US 6091317 A
A temperature sensor assembly (10) including a pair of rigid lead frames (12, 14) having retention pockets (24, 26) thereon for retaining a sensor assembly (32). The sensor assembly (32) includes a surface mount device package (34) containing a thermistor (36). The lead frames (12, 14) are molded into a housing (15) after assembly of the sensor assembly (32) to the lead frames (12, 14).
1. A sensor assembly comprising:
a first lead frame including a first terminal portion, a first pocket portion, and a first rigid arm portion extending in a longitudinal direction therebetween, with the first pocket portion shaped to form a U-shaped section having flexible sides relative to the first rigid arm portion for generating a spring load therebetween and having the thermistor mounted therein in electrical contact therewith;
a second lead frame including a second terminal portion, a second pocket portion, and a second rigid arm portion extending in a longitudinal direction therebetween, with the second pocket portion shaped to form a U-shaped section having flexible sides relative to the second rigid arm portion for generating a spring load therebetween and having the thermistor mounted therein in electrical contact therewith;
a sensor housing formed in a U-shape having an opening therein and molded around a portion of the first and the second lead frames said U-shape and said U-shaped sections opening in opposite directions to each other;
means for retaining the thermistor in the first and the second pockets; and
said U-shaped sections opening in a direction parallel to said longitudinal direction of the respective first and second arm portions and away from the respective terminal portions, said thermistor, said U-shaped sections and a part of said rigid arm portions located in the opening.
2. The sensor assembly of claim 1 wherein the first and the second arm portions each include a second U-shaped section adjacent the respective first and second pockets.
3. The sensor assembly of claim 1 wherein the first and the second connectors are made from nickel.
4. The sensor assembly of claim 1 wherein the means for retaining includes a first solder location formed the first lead frame and a second solder location formed on the second lead frame.
5. The sensor assembly of claim 1 wherein the means for retaining includes an interference fit between the first and second pockets and opposing ends of the thermistor, respectively.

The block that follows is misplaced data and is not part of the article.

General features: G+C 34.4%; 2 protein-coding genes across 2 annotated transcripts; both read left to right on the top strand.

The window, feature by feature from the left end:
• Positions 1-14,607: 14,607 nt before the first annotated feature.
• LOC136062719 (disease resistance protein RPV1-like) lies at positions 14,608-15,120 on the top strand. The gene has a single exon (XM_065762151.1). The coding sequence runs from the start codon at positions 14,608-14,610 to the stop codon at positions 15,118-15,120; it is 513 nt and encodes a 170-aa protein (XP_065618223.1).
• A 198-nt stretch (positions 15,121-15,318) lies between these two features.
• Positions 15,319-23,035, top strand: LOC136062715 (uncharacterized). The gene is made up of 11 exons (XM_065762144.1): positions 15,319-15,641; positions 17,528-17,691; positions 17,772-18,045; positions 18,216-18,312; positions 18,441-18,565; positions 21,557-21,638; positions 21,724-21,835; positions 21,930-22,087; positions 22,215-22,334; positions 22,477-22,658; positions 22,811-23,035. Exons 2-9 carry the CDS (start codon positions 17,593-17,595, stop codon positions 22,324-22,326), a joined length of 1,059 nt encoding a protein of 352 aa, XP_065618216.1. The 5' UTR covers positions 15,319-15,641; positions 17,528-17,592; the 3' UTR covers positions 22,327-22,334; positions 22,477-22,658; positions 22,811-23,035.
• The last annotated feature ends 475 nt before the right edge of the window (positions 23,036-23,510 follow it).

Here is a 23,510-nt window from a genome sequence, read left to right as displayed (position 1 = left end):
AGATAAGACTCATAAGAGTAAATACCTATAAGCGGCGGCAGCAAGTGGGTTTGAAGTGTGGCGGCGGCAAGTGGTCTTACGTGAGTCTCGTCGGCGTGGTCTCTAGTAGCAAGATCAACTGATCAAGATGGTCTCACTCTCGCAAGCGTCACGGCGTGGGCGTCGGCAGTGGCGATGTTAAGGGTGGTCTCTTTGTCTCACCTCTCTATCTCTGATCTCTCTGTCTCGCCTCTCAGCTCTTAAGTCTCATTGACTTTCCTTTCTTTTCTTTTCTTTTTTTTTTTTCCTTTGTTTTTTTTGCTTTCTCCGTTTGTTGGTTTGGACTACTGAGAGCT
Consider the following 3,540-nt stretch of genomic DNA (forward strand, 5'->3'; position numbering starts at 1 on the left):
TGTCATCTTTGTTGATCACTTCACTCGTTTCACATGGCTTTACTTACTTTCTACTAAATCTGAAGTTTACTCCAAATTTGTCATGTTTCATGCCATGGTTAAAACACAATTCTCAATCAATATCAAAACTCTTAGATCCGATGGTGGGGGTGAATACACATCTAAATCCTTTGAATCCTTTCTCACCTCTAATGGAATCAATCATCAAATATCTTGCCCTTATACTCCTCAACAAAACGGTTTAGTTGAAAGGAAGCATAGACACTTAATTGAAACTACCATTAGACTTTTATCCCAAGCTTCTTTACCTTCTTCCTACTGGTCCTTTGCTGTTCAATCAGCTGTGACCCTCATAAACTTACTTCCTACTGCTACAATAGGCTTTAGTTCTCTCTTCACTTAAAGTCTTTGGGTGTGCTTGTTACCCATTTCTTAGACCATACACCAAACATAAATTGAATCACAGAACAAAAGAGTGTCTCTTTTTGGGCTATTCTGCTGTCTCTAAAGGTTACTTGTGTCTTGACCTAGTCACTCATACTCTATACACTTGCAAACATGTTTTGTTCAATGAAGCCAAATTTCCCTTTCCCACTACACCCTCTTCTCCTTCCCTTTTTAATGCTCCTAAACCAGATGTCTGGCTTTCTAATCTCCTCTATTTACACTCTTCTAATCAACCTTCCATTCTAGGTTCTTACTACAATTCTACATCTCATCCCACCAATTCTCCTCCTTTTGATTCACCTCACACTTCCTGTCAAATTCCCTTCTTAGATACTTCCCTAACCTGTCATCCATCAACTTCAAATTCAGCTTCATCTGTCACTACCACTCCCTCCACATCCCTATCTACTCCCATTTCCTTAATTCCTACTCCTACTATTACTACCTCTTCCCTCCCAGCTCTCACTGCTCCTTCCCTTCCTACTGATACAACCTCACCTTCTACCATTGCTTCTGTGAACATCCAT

6. The sensor assembly of claim 1 further including a sealing material enclosing the device package and a portion of the first and second lead frames.
The present invention relates to temperature sensors, and more particularly relates to the assembly of temperature sensors onto lead frames to provide positive retention thereof.
Temperature sensors are commonly used in several locations in a vehicle, in order to improve the operation of the vehicle. They may be located, for example, in an intake air stream, or in a coolant stream when contained in a brass bulb. These sensors need to be accurate and reliable while operating in the harsh vehicle environment over a long period of time. Further, since there may be several sensor assemblies per vehicle, the cost of the sensors must be minimized.
A temperature sensor used on a vehicle may, for example, include a pair of terminals, connected to a wiring harness, and also welded to a pair of wires. The wires are, in turn, soldered to a disc shaped thermistor. But this includes several electrical connections and is difficult to work with during assembly because of the wires, thus not lend itself well to automated assembly techniques. This, then, makes accurate location of the temperature sensor more difficult. To avoid the concerns created by the wires, one might employ a temperature sensor mounted on a substrate, which is then mounted to terminals. However, this would limit the temperature at which the assembly could operate because of the thermal expansion differences between the sensor element and the substrate material. In addition, concerns with defects in the substrate arise.
A desire exists, then, to maintain high reliability and accuracy over a wide temperature range in a harsh vehicle environment, while minimizing the cost of the sensor assembly. Further, it is desirable to have a sensor assembly arrangement that lends itself to automated assembly, to further minimize the cost.
In its embodiments, the present invention contemplates a sensor assembly including a surface mount device package including a first end having a first connector thereon and a second end having a second connector thereon, and a thermally sensitive device mounted within the package electrically connected between the first and the second connectors. A first lead frame includes a first terminal portion, a first pocket portion, and a first arm portion extending therebetween, with the first pocket portion shaped to form a U-shaped section having the first end mounted therein in electrical contact with the first connector. A second lead frame includes a second terminal portion, a second pocket portion, and a second arm portion extending therebetween, with the second pocket portion shaped to form a U-shaped section having the second end mounted therein in electrical contact with the second connector. The sensor assembly also includes means for retaining the device package in the first and the second pockets.
Accordingly, an object of the present invention is to provide a temperature assembly employing a surface mount device, without mounting directly on a substrate, by mounting the sensor on lead frames that positively locate the sensor assembly.